Paris may be the first thought for anyone who considers Paris, but expats and those wise to the area will say that “true” France lies to the south, with its award-winning wines, beautiful countryside and delicious foods. The region of Provence is a haven for Francophiles, with its embrace of art and history that can be seen in its architecture and preference for Old-World style. Prices for real estate in Provence always remain modest, but for those with means and a desire to experience the best of France it is the only place to live. For more on this continue reading the following article from International Living.
From rosé wines to summer sunflowers, there’s nothing gray about France’s sunlit south. If you love art, history, kind weather and good food, the pleasures of Provence are almost endless. And what’s more, the Mediterranean is its playground.
April is too early for the famous lavender fields to be in flower, but it’s not too soon to enjoy the sensual taste of sweet garriguette strawberries. Gardens are already swagged with blossoms: golden mimosa, white mock orange, the shadowy purple shades of lilac and wisteria.
Market days are pure joy—and almost every small town has a market day. The larger ones have plenty more to tempt you with than fruit and vegetables. In Vence, I came across crystallized violet petals sparkling like a fairy hoard of amethysts. At the Sunday market in St Cyr sur Mer, pottery reflected the ochre-red earth and the glistening black of olives. Tablecloths celebrated the blue Mediterranean and butter-yellow sunshine.
Color is everywhere. Many of Provence’s crinkly-roofed houses seem rainbowed by an artist’s palette rather than ordinary paint from a Mr. Bricolage hardware store. Designed to waft in the aromatic scents of gardens and countryside, powder-blue wooden shutters are the traditional style—and they look stunning against stone exteriors or walls that color-washed in salmon pink. But you’ll also see plenty of dark lavender shutters. And pale green eau-de-nil shutters are a perfect match for ochre or apricot walls.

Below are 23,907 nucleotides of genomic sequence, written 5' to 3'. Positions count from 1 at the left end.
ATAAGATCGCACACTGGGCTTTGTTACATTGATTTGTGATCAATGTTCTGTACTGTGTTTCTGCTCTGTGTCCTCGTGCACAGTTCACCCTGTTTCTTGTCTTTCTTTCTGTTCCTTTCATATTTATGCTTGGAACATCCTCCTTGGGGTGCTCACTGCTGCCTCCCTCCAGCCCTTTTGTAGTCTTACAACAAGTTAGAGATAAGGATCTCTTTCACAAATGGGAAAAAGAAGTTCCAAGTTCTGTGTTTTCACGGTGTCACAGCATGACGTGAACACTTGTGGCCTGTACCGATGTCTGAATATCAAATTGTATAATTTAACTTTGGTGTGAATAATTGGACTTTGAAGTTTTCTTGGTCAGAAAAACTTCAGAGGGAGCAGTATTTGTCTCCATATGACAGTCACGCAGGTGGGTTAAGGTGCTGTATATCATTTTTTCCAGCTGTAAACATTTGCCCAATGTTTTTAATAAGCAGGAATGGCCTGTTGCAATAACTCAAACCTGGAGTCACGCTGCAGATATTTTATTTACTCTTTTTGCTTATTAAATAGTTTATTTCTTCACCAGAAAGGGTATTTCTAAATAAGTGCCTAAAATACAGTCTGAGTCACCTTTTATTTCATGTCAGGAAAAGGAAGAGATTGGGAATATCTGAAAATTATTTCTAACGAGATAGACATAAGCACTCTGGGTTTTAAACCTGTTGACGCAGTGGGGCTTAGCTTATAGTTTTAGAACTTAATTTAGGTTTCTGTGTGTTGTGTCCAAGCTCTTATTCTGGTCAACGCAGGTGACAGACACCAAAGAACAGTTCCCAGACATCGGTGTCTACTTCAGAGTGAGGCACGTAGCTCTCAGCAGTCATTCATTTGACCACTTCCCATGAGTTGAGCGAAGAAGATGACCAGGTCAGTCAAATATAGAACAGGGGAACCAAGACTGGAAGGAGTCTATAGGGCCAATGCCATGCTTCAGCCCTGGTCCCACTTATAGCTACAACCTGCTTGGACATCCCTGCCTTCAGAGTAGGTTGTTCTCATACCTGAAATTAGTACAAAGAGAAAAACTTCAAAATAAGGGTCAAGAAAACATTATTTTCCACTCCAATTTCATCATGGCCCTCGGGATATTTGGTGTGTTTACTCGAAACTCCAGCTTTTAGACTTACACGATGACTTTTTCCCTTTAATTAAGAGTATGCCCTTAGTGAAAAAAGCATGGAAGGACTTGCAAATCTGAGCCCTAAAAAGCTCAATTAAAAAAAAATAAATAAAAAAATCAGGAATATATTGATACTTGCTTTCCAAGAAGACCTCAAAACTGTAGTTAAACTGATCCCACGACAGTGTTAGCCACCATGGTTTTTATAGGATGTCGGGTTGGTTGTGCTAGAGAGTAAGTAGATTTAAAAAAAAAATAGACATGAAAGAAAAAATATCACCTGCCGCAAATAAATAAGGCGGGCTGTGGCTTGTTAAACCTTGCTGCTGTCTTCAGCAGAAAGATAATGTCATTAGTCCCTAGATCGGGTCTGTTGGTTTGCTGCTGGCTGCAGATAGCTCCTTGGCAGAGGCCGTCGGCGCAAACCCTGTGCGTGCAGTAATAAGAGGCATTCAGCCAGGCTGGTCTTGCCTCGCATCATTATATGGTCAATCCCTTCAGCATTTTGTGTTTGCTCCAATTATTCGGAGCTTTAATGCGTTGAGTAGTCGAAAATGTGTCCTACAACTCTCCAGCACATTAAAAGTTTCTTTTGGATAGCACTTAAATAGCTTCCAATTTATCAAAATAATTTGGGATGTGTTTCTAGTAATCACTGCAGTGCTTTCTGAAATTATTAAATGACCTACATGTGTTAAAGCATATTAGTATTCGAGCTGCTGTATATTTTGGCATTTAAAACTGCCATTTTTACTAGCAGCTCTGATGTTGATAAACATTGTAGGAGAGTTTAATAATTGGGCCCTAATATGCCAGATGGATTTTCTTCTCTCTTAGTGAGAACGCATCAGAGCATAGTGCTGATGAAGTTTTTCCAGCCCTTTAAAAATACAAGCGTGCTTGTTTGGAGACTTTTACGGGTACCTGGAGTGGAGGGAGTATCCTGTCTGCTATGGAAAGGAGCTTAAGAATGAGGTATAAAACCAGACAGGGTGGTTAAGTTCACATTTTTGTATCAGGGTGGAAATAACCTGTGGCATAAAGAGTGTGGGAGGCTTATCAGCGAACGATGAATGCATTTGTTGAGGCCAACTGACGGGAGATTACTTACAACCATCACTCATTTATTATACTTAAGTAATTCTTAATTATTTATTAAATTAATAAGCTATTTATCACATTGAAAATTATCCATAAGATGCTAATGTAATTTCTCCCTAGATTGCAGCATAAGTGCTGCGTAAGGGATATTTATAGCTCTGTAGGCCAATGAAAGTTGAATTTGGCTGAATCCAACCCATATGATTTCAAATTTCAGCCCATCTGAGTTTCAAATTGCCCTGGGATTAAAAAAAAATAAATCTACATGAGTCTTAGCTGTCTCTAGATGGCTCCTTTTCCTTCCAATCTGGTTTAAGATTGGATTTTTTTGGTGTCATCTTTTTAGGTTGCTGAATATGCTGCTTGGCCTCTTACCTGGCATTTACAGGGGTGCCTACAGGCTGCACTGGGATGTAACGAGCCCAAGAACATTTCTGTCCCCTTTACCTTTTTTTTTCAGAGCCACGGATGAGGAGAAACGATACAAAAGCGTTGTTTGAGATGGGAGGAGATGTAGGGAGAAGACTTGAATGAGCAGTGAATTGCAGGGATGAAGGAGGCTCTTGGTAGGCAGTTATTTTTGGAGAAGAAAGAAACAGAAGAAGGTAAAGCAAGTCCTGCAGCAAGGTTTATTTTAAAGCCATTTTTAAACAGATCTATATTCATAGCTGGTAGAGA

As you can probably guess, properties aren’t the cheapest in France. As I don’t have 435,000 euro ($550,000) to spare, living within sight of the Med in a village house in arty St Paul de Vence is something I can only daydream about.
“Prices do not come down,” said one real estate agent. “Not in Provence.”
But farther from the coast and the tourist crowds, you can find more reasonable value. For example, I came across a lovely village called Villars sur Var that’s only 40 minutes drive from Nice.
A medieval village of stone-built houses and vaulted passageways, Villars sur Var fits my idea of “the real France.” Following the farming community’s rhythm of the seasons, life probably hasn’t changed that much for decades.
Perched above the Var river and surrounded by vineyards, the village centers around a fountained square shaded by plane trees. Its focal point is the Bar des Platanes, a terraced bar-cafe-restaurant where old boys really do sit around swigging pastis and red wine before noon like something from a Peter Mayle novel.
The food is sublime—the charcuterie starter I had for lunch was a meal in itself. This is traditional food: slow-cooked casseroles (daubes), rabbit in garlic, a pear tart to die for. Three courses cost around $23, but you won’t regret it.
Along with a bijou town hall and a stunningly ornate church adorned with statues of Jeanne d’Arc and St Roch, the village has a doctor, a boulangerie for your fresh crusty baguettes and morning croissants, a butcher’s, and a small supermarket. Vans call with fresh fruit and fish—and during my visit, a traveling shoe shop van set up on the square for an hour.
If this sounds like your kind of France, a small, restored village house is on the market in Villars sur Var for 124,000 euro ($156,000).
This article was republished with permission from International Living.